Why we describe our artwork as 'PAST-MODERN'

“Ever since visiting India for the first time in 1980, we have been fascinated by the Indian miniature painting tradition - not least because of the exquisite detail, technical skill and breathtaking level of perfection displayed by this traditional art form. For us it was such a highly appealing style whose rich narrative and symbolic character made it a superb medium of communication that we felt transcended cultural and historical barriers.

But we were disappointed to find that within India’s Contemporary art scene the miniature genre seemed to have been largely neglected in favour of Western role models by Indian artists and Institutions eager to be accepted by the world of Modern Art. Indian miniature paintings were viewed as a historic and outdated tradition. Consequently the tradition has only really survived in the form of mass produced, and often badly executed, copies of conventional scenes churned out for the tourist souvenir market.

Initially, we wanted to revive not only India’s interest in this rejected and undervalued tradition but also bring this rich heritage to the attention of the wider global audience as a way of challenging what we saw as a generally prevailing “West is Best” attitude. And so as teenagers we began to teach ourselves the techniques and style of the miniature by studying reproductions in books and original examples in Museums in the UK.

Later, however, our determination to explore and develop the Indian miniature became even stronger due to the institutionalised prejudice we faced whilst studying for our BA (Hons) degree in art.  We were heavily criticised for drawing inspiration from an art form that was both traditional and rooted in Eastern Aesthetics - dismissed by our tutors as "backward", "outdated" and having "no place within Contemporary art".  In addition, the work we produced individually was also seen as ‘unacceptable’ because of the similarity of our styles which had developed naturally, as a result of our common sources of inspiration, interests and goals as artists.  It seemed that our work represented all the taboos of Contemporary Western art in that it was decorative, figurative, narrative, small scale, non-individualistic and coming from a non-European tradition.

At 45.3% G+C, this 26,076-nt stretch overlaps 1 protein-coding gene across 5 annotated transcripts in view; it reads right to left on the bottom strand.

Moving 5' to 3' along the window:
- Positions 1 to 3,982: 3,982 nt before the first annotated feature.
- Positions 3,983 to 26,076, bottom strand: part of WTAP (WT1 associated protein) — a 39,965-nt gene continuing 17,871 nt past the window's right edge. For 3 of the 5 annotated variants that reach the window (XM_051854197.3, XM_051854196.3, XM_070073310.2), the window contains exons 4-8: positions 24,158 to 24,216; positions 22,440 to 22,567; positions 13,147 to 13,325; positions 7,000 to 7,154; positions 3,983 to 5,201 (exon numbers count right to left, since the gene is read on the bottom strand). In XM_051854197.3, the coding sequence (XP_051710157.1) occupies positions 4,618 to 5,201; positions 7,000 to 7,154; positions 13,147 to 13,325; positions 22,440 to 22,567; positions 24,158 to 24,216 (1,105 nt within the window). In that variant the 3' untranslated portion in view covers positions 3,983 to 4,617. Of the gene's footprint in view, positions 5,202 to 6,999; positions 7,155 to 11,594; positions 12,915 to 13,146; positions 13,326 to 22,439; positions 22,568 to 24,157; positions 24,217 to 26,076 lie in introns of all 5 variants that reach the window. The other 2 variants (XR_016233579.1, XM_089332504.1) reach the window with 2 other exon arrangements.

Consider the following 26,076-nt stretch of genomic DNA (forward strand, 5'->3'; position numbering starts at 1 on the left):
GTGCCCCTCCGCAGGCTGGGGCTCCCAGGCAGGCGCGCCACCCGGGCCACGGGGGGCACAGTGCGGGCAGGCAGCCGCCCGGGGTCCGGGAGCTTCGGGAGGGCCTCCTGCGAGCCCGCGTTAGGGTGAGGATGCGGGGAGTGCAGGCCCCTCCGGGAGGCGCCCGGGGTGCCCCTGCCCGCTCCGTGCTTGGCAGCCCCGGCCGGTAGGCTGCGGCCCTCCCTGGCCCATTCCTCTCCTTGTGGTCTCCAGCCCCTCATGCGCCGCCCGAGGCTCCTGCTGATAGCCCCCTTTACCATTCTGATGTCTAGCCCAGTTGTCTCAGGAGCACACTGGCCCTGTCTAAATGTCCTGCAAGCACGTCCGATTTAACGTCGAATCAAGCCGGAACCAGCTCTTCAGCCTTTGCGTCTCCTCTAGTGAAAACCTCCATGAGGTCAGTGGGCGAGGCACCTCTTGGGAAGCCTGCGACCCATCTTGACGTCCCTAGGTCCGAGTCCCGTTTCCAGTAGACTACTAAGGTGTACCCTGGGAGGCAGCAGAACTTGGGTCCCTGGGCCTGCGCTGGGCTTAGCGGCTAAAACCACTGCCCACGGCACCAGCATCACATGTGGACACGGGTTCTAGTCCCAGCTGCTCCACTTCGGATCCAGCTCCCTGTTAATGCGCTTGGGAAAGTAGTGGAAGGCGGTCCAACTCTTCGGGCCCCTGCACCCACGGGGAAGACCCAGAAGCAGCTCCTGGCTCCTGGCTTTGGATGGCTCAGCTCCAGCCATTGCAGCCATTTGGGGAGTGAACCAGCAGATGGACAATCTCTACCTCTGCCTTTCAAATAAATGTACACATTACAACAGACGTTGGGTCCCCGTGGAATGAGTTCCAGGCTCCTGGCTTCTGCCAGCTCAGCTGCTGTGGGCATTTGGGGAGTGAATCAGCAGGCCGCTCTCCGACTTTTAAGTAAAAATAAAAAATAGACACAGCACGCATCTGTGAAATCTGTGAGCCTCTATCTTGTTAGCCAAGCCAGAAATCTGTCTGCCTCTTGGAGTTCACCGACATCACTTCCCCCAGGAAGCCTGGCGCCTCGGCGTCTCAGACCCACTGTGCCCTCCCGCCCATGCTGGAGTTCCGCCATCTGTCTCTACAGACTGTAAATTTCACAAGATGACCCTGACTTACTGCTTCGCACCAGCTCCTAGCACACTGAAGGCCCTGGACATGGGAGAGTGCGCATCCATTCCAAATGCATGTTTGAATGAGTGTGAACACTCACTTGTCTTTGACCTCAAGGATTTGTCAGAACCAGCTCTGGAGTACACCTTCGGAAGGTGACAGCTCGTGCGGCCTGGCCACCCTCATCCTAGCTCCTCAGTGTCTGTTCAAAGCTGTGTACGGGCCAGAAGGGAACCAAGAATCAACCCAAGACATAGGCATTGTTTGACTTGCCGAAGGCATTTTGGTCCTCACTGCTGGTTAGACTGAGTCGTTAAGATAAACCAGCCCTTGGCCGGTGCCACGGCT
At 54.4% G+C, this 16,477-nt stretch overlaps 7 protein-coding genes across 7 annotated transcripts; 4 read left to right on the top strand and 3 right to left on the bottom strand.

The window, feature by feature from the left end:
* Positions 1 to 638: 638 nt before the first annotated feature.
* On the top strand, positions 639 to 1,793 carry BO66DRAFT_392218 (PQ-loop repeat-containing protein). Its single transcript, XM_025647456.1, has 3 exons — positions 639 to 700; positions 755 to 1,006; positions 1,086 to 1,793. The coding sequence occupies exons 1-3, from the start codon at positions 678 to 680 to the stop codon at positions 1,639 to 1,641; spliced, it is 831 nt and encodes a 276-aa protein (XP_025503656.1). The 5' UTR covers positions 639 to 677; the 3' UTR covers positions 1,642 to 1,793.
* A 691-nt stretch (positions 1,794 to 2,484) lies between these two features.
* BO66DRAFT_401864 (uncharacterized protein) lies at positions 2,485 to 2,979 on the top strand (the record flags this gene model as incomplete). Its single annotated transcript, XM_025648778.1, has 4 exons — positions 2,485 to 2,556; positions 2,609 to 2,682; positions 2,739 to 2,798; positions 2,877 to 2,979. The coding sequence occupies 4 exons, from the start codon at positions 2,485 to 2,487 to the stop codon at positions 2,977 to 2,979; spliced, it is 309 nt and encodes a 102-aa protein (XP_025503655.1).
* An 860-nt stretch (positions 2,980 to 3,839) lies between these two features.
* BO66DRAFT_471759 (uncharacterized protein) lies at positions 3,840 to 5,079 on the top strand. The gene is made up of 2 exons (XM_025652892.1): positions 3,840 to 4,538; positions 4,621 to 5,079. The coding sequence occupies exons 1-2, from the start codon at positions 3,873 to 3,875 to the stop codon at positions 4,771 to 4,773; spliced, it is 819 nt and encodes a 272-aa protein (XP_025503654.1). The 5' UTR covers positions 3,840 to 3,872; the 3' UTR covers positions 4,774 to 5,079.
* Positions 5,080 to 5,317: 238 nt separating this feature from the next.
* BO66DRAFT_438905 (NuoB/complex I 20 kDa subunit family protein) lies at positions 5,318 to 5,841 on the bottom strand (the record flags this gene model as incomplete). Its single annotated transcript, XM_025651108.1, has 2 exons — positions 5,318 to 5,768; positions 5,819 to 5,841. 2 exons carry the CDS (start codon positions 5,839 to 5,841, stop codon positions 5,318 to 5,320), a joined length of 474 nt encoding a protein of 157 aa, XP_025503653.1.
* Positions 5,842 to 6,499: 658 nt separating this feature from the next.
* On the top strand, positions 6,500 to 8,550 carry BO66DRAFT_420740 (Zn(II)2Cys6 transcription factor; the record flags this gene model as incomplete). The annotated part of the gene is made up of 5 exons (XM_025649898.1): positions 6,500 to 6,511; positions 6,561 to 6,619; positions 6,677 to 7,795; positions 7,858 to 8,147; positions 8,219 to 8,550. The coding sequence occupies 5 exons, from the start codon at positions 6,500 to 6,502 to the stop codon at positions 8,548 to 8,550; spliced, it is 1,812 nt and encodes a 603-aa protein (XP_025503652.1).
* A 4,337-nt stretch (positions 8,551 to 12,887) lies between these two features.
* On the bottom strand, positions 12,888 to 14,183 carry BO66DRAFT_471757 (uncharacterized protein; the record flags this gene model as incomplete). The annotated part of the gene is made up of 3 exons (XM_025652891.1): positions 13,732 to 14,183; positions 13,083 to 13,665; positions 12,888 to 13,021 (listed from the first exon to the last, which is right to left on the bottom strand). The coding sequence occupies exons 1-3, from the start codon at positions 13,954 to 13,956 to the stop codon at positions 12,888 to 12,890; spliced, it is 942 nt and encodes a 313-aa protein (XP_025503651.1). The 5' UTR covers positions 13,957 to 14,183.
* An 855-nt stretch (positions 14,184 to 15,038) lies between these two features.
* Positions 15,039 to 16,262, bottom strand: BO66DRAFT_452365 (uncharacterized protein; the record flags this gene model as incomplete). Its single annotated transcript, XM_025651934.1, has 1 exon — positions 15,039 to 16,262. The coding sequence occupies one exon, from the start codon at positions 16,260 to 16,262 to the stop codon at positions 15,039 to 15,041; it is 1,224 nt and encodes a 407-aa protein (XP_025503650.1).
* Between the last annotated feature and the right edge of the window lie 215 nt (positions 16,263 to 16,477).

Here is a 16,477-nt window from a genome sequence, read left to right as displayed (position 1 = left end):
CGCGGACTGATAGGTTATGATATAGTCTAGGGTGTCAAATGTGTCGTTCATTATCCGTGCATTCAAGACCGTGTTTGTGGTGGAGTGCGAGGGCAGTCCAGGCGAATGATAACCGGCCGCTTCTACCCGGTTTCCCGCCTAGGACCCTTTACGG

Pressure was put on us by our art tutors to look instead to the ‘Fathers of European Modern Art’ for inspiration and to produce visually distinctive styles from each other that conformed to Western aesthetics - which was ironic considering that many of the western artists presented to us as role models, such as Picasso, Matisse, Van Gogh, Monet and Gauguin, had themselves been influenced by non western art.

Our adherence to the miniature style became a political statement:  A way of asserting the right to choose a visual language which was true to our own interests in art and the natural affiliation and pride we felt for our Asian heritage, and challenging the hypocrisy of an Establishment which advocated the western values of ‘self expression’ and ‘individuality’ as the ‘be all and end all’ of Modern Art, yet denied the validity of anything which did not comply with the expectations dictated by its selective, Eurocentric perspective.

It was against this background that our practice of working and exhibiting together (as well as dressing identically) was also formed as a rebellion against a system that judged art according to western values and definitions. Refusing to bend to the dictates of the Art Establishment in order to be accepted, we began to develop an personal style that we define as Past- Modern. One which champions traditional and non-western aesthetics as valid forms of expression within contemporary art and acknowledges the connection that has always existed between past and present,east and west. Not least, the significant impact of traditional and non-European art and culture on western modern art and society.

Whilst asserting the right to define our own cultural and artistic ‘individuality’ in a way that is meaningful and true to whom we are as British Asians, artists and twins our work redresses the need to re-evaluate established cultural definitions, values and role models within the wider context of an evolving global society dominated by western consumer markets and popular culture. This is because, ultimately, our artistic strategy is defined by a sense of

responsibility to look beyond personal issues of identity towards exposing wider cultural prejudices and highlighting other concerns of more global significance.

The desire to make a real difference through our work has fuelled our determination in establishing an international profile that demands acceptance on our own terms – creating a recognised platform for serious debate which has a meaningful impact in challenging pervading social, political and cultural attitudes - particularly those connected to hidden histories of Empire, Colonialism and its legacies.